Monday, August 9, 2010

Turning Non-Jewelry Quality, Into Beautiful Creations...

A common question at the shows I do, or emails I receive, is "do I find all of my sea glass?" People local to the New Jersey shore are quite familiar with the angular pieces of sea glass that often turn up on the beach. So the question is often asked because they are well aware of what NJ sea glass looks like, especially the angular greens, browns, and whites of recent years.

While I would love to be able to hop a plane and fly over to the United Kingdom for a bit of sea glassing, it's just not in my budget (but it is something I would LOVE to have the opportunity to do) and heading out to California is also not something I am able to do at the drop of a hat...but for me, and my niche jewelry business, these places are my Michaels or AC Moore. And for every jewelry-quality piece of sea glass I find, I also probably find anywhere from 100 to several hundred pieces that aren't "jewelry-quality".

So how do I turn my non-jewelry quality pieces of sea glass into jewelry? Well, if you are expecting to hear that I tumble, acid wash, or alter the piece in any way shape of form, I'm sorry to disappoint you. I don't and I NEVER will. What my customers purchase from my, is exactly what the ocean delivered the day we found it. (minus the warm water, mild dish soap bath, of course)

Because I collected sea glass for decades before I ever considered using it to make jewelry, I have a fairly sizable collection. There are jars upon jars, dozens of gallon zip-lock bags, boxes, containers all over my craft room. And when I go through the collection, I'll always find a piece that was overlooked and it gets added to my "soon to be" jewelry container.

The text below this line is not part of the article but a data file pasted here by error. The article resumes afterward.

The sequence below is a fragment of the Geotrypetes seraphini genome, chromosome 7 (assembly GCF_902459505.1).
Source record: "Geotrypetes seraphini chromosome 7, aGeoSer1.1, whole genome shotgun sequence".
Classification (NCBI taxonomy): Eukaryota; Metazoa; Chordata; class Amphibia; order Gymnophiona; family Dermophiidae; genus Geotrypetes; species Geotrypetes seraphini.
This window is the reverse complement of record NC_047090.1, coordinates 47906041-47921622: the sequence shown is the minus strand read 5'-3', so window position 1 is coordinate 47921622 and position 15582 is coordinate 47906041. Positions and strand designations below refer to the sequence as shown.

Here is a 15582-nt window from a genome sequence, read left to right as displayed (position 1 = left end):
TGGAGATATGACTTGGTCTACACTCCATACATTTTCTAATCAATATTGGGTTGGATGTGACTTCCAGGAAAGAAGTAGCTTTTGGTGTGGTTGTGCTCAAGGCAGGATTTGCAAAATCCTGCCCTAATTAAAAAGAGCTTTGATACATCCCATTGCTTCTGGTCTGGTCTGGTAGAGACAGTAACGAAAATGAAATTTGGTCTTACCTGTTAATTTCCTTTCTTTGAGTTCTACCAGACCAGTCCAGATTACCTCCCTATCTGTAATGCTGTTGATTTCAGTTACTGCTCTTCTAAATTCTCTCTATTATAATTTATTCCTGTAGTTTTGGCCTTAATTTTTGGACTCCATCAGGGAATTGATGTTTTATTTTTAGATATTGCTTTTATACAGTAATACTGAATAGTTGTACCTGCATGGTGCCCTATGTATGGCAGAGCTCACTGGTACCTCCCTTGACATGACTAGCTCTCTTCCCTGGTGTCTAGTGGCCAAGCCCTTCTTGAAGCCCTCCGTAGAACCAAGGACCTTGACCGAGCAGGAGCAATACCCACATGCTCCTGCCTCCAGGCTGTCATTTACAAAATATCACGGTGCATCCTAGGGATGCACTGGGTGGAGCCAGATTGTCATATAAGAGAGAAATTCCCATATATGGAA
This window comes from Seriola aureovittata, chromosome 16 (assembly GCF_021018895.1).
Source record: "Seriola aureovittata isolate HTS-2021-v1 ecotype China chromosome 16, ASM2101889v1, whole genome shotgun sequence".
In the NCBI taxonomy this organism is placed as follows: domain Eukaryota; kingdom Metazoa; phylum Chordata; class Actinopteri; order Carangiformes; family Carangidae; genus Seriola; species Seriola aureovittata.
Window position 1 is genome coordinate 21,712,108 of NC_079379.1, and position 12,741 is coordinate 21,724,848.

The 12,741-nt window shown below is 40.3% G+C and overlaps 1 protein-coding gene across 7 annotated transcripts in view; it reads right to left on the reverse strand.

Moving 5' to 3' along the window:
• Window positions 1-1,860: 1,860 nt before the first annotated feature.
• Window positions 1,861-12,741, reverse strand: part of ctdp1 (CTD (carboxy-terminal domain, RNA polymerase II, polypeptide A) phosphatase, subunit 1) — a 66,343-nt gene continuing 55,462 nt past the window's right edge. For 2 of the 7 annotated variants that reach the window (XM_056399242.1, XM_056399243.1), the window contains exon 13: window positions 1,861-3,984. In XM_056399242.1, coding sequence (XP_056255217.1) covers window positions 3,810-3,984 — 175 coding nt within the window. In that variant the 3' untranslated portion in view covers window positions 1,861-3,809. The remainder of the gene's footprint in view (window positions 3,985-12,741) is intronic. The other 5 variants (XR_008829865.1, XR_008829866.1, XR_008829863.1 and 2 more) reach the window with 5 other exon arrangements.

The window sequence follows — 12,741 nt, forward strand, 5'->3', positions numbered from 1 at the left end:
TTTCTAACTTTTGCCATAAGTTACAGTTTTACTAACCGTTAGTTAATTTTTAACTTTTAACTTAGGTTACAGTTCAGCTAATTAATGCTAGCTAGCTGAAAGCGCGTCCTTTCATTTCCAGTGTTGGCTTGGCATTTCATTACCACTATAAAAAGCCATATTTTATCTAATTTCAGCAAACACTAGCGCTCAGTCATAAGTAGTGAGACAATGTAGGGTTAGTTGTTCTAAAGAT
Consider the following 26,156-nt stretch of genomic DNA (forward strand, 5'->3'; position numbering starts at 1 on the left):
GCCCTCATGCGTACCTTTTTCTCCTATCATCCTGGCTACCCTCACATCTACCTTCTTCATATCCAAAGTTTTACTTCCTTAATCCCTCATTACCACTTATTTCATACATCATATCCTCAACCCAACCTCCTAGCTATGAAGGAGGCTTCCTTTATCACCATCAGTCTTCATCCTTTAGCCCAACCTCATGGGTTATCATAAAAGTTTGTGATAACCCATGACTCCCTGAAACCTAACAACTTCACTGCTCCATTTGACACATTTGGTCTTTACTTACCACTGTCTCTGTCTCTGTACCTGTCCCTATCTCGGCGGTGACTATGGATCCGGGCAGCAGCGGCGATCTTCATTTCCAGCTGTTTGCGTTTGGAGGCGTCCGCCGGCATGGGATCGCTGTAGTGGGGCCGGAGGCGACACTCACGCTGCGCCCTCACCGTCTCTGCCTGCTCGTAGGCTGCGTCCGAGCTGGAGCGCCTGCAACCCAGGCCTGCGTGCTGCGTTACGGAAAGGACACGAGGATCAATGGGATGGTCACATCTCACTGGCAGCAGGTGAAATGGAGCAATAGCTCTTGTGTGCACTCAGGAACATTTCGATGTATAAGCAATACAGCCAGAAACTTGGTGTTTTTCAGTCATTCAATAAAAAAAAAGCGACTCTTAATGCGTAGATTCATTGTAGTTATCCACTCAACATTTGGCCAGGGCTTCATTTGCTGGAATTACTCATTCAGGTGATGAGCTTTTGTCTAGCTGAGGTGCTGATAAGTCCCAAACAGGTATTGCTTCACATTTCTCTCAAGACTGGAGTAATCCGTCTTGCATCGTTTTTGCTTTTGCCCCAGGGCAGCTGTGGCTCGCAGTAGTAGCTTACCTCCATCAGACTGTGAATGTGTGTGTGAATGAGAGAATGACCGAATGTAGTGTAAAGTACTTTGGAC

I do happen to trade lots and lots of NJ-type sea glass to collectors that know the value of their jewelry quality pieces. These collectors sometimes create mosaics with the pieces I send them. One collector simply puts them in glass jars and sells them. Purchasing the type of sea glass I need to make jewelry is not out of the question, but I only purchase from well-known collectors (and that usually means paying premium prices)

Every once in a while, the Atlantic Ocean will deposit a jewelry quality piece on the beach in New Jersey. And if it's a color I don't already own, it ends up in one of the shops or galleries I consign in...or perhaps it goes into my Etsy shop.

NJ doesn't turn out jewelry quality pieces very often any more. And sadly, sea glass has become "a vanishing gem" in my lifetime... so if you see a women on the beach walking at the water's edge, looking down. It'll probably be me (or a collector like me) I know there's a gem sitting in the ocean, just waiting to present itself, and I don't want to miss it- it just might be the last one.

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